Last week (September 13, 2023) in Brussels, the President of the European Union delivered her…
There was an interesting interview published in the financial market journal Central Banking this week with Otmar Issing, who was the ECBs first chief economist and a former European Central Bank executive board member. He predicted that as a result of the political corruption of the monetary union ideal, “the house of cards will collapse.” He was referring to the claim that the ECB has become captured by politicians and technocrats in the IMF and the European Commission such that it is now violating essential central banking principles, in addition, to Treaty obligations that were designed to safeguard the financial stability of the system. I have some agreement with his overall view that a federal solution to the Eurozone ills is not viable. But I do not agree that the ills of the Eurozone stem from recent political decisions – to pressure the ECB to engage in QE or other interventions. The reality is that the flawed design of the Eurozone, which reflected the ideological hold of neo-liberalism on the integration discussions in the 1980s and beyond, meant that the only effective fiscal capacity in the currency union was held by the ECB. If the ECB had not started buying up government bonds in May 2010, the monetary union would have collapsed about then. The whole problem is that neo-liberalism brought these Member States together into a monetary architecture that was doomed from the start.
The following graph shows real GDP indexes (March 2008 = 100) 4 the US, Australia, the UK, and the 19 Eurozone nations.
Several points are of relevance:
1. The depth of recession was relatively similar for all the nations shown except for Australia, which did not experience a technical recession during the GFC because the federal government introduced an early and fairly sizeable fiscal stimulus and maintained it through to 2012.
2. Both Australia and the US maintained their fiscal stimulus without major austerity events.
3. After an initial stimulus, the UK followed the Eurozone (upon the election of the Conservative government in May 2010) down the austerity path and their experiences were very similar as a result. The UK in a sense was in denial of its currency-issuing capacity.
4. By 2012, George Osborne facing a major electoral backlash abandoned the austerity path and allowed the deficit to float and expand and at that point the British economy resumed growth and departed from the Eurozone growth path.
5. The interesting comparison is at what point these nations crossed back over the 100 index point line, which is the point at which the economy started to grow again relative to the March 2008 peak.
In the case of the US this occurred in the December-quarter 2010 (11 quarters after peak). In the case of the UK it occurred in the December-quarter 2013 (23 quarters after peak). For the Eurozone, it took 30 quarters (September-quarter 2015) and the index has improved only 1.4 per cent since.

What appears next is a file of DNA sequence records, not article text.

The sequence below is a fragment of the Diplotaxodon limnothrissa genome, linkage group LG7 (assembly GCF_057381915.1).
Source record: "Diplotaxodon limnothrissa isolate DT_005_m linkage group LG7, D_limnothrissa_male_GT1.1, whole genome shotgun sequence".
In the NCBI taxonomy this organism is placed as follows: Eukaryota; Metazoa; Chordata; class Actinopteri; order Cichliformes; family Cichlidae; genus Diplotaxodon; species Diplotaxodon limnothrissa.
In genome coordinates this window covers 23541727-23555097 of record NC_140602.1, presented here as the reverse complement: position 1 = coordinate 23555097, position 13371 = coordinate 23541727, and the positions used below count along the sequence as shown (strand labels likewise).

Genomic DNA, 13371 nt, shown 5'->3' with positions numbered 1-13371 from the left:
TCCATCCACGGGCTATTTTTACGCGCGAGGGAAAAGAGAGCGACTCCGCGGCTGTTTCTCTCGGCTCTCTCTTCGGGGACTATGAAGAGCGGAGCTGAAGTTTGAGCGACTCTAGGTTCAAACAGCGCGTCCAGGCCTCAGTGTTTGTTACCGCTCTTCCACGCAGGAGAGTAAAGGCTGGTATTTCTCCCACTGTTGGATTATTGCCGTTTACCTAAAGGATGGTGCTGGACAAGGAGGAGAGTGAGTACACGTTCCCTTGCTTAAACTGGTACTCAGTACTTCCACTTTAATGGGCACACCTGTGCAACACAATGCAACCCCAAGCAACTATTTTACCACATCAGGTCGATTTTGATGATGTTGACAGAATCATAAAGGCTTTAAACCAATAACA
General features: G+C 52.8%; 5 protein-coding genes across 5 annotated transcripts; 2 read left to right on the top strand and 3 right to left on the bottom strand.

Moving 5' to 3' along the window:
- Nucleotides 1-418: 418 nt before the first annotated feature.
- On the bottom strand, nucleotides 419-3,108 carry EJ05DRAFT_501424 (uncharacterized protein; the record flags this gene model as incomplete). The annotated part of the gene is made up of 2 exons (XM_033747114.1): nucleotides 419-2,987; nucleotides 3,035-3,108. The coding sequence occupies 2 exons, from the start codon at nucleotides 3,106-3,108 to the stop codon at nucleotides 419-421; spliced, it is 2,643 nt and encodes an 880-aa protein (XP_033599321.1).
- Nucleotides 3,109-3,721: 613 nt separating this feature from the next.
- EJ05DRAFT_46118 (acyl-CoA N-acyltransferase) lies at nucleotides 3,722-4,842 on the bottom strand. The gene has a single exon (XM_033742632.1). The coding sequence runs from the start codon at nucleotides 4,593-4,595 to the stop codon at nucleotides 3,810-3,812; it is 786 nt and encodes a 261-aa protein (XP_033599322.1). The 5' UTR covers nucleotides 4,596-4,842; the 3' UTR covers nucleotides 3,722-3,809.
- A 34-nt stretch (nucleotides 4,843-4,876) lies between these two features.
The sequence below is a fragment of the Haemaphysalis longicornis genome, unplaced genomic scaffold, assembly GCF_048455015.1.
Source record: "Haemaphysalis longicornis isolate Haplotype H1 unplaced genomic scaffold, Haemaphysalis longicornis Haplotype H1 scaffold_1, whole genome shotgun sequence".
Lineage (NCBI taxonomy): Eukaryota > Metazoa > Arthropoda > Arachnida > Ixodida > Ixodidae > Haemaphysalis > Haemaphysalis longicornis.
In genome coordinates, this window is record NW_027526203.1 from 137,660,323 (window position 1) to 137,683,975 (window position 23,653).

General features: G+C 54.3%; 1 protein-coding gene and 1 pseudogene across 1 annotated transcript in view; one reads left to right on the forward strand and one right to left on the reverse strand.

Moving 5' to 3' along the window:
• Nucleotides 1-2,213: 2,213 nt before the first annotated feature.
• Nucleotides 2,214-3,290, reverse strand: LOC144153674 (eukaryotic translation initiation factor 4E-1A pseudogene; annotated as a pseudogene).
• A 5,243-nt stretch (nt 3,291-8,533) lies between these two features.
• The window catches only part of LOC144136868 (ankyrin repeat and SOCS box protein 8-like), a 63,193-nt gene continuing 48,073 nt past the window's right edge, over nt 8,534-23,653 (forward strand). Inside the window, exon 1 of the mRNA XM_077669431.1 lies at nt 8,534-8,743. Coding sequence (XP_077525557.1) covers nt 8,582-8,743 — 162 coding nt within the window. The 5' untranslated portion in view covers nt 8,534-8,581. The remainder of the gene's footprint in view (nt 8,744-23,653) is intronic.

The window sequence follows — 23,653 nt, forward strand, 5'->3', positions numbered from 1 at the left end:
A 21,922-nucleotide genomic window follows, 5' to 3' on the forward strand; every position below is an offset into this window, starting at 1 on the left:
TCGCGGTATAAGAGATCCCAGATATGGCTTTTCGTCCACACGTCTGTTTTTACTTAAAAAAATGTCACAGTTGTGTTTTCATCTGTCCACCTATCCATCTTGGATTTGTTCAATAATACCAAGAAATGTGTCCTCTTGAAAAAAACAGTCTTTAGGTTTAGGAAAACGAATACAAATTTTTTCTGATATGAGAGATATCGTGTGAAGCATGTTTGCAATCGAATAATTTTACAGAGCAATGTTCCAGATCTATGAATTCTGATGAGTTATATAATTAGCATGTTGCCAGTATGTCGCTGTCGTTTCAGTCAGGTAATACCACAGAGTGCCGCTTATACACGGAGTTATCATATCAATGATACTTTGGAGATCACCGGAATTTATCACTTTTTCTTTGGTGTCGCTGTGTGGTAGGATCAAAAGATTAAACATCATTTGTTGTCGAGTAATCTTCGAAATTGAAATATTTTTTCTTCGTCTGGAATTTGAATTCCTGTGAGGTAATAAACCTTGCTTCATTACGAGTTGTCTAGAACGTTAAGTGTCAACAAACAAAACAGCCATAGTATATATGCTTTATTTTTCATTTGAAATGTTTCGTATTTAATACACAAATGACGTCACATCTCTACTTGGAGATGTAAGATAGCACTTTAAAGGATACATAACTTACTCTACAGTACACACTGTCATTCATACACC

If we examined movements in real output and real per capita income in a federal system such as Australia since 2008 we would find very little discrepancy among the component states and territories. Indeed, while Tasmania has lagged somewhat behind it is still ahead of where it was when the GFC began.
The Australian economy, overall, is 22.4 per cent larger than it was in 2008. The US economy is 11.3 per cent larger and the UK is 7.1 per cent larger. The performance of the US and UK economies is fairly poor but shines out when compared to what has happened in the Eurozone.
Compare that to the discrepancies that exist between the Member States within the Eurozone where the Greek economy is now 27 per cent smaller than it was in the March-quarter 2008, Italy is 8 per cent smaller, Portugal is 6 per cent smaller and the Eurozone overall is only 1.1 per cent larger.
Question: Is the Eurozone an outlier? Answer: Obviously.
I cover the problems of the Eurozone from their historical beginnings in my current book – Eurozone Dystopia: Groupthink and Denial on a Grand Scale.
There was an interesting interview published in the financial market journal Central Banking this week with Otmar Issing, who was the ECBs first chief economist and a former European Central Bank executive board member.
Issing frequently intervenes in the public debate with a high-handed morality dressed up as economic commentary. Indeed, the language of morality has been prominent in the public commentary by conservatives, which has reflected the religious nature of the crusade against fiscal stimulus.
For example, Financial Times journalist Wolfgang Münchau abhorred the September 2009 decision by the French government to abandon any aim to reduce its fiscal deficit to below 3 per cent by 2012 and claimed other governments (Greece, Italy, Portugal and Spain) were similarly recalcitrant.
In contradistinction, his article (October 4, 2009) – Diverging Deficits Could Fracture the Eurozone – Münchau said “Germany … has committed itself to the virtuous path” – a moral valuation. What is virtuous about a particular ‘fiscal deficit’ outcome.
Similarly, in a Financial Times article (February 15, 2010) – Europe Cannot Afford to Rescue Greece – Otmar Issing claimed that Greece “wasted potential savings in a spending frenzy”.